In Texas, the formula that is used to calculate child support is designed so the amount that is calculated is in the best interest of the child. Therefore, child support is calculated by figuring the average net monthly income or resources of the payer.
According to guidelines set by the Texas legislature, a percentage of these resources is paid based on the number of children. The percentages will be a bit different if the payer is legally supporting children who are not part of the divorce settlement.
First, Determine the Gross Earnings
Therefore, a child support lawyer in Orange, Texas can assist you in calculating the payment. In order to initiate the process, you need to determine the annual gross income of the payer. Gross income is the amount that is received from earnings and therefore is the income that is earned before social security and taxes are deducted.
Your child support lawyer knows what to include or not include in the yearly gross income. Normally, the income that is included represents 100% of the payer’s salary or wage income and related compensation including dividends, interests, and royalty income. Self-employment income may be included as well as net rental income.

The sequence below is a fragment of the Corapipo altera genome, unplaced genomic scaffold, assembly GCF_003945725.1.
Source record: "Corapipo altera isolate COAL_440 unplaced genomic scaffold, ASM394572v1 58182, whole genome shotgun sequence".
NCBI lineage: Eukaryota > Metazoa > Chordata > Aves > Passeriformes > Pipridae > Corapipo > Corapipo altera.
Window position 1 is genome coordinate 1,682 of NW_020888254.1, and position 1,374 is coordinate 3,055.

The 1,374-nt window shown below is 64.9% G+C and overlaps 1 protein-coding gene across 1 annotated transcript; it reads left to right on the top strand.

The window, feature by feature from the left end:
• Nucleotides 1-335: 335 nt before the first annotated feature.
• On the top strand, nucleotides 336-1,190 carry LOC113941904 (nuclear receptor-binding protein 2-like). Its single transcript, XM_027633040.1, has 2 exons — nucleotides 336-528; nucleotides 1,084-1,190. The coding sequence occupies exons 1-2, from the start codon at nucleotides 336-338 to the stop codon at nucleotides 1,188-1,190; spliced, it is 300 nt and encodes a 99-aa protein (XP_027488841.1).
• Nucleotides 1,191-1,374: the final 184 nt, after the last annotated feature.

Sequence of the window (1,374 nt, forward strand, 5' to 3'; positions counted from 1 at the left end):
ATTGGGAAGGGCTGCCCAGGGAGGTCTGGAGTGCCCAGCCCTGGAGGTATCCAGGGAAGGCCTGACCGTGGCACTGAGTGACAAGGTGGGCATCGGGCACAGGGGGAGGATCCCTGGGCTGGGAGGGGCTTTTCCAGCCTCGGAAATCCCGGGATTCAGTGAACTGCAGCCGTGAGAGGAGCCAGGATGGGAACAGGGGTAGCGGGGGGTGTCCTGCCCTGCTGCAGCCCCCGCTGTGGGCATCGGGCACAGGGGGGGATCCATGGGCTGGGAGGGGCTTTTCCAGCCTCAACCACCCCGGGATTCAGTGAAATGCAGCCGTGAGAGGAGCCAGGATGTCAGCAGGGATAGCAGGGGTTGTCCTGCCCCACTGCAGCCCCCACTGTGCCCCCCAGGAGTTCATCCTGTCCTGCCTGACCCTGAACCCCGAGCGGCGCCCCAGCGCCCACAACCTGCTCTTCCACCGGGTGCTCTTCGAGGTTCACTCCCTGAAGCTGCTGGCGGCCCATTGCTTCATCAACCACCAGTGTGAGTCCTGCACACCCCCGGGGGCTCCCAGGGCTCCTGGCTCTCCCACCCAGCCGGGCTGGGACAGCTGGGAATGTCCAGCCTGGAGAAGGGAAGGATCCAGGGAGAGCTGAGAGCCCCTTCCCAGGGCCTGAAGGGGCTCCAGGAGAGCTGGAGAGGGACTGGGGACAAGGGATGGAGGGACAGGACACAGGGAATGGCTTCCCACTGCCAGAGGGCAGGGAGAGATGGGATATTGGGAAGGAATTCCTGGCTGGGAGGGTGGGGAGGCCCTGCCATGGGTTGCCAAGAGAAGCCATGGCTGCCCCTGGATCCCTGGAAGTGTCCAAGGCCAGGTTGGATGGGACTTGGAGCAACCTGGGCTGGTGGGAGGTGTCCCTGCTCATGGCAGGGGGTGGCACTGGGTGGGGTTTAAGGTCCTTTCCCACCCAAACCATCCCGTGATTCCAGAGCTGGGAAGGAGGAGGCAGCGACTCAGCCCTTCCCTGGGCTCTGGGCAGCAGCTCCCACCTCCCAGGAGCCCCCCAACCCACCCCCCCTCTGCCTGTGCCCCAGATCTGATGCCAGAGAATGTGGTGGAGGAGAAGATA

Other Forms of Income
Other forms of income that may be added by a child support lawyer include unemployment benefits, capital gains, trust income, severance pay, worker’s compensation, spousal maintenance, or child support.
Once the gross income is determined, you can have your Orange child support lawyer subtract the social security, state, and federal income taxes to obtain the average net monthly resources. Typically, for one child, the payer must remit 20% of his or her net resources or 25% of his or her net resources for two children. For three and four children, the required percentages climb to 30% and 35% respectively.
Naturally, these are just general examples. To obtain further information, you need to contact a child support lawyer to determine how to proceed with a child support request.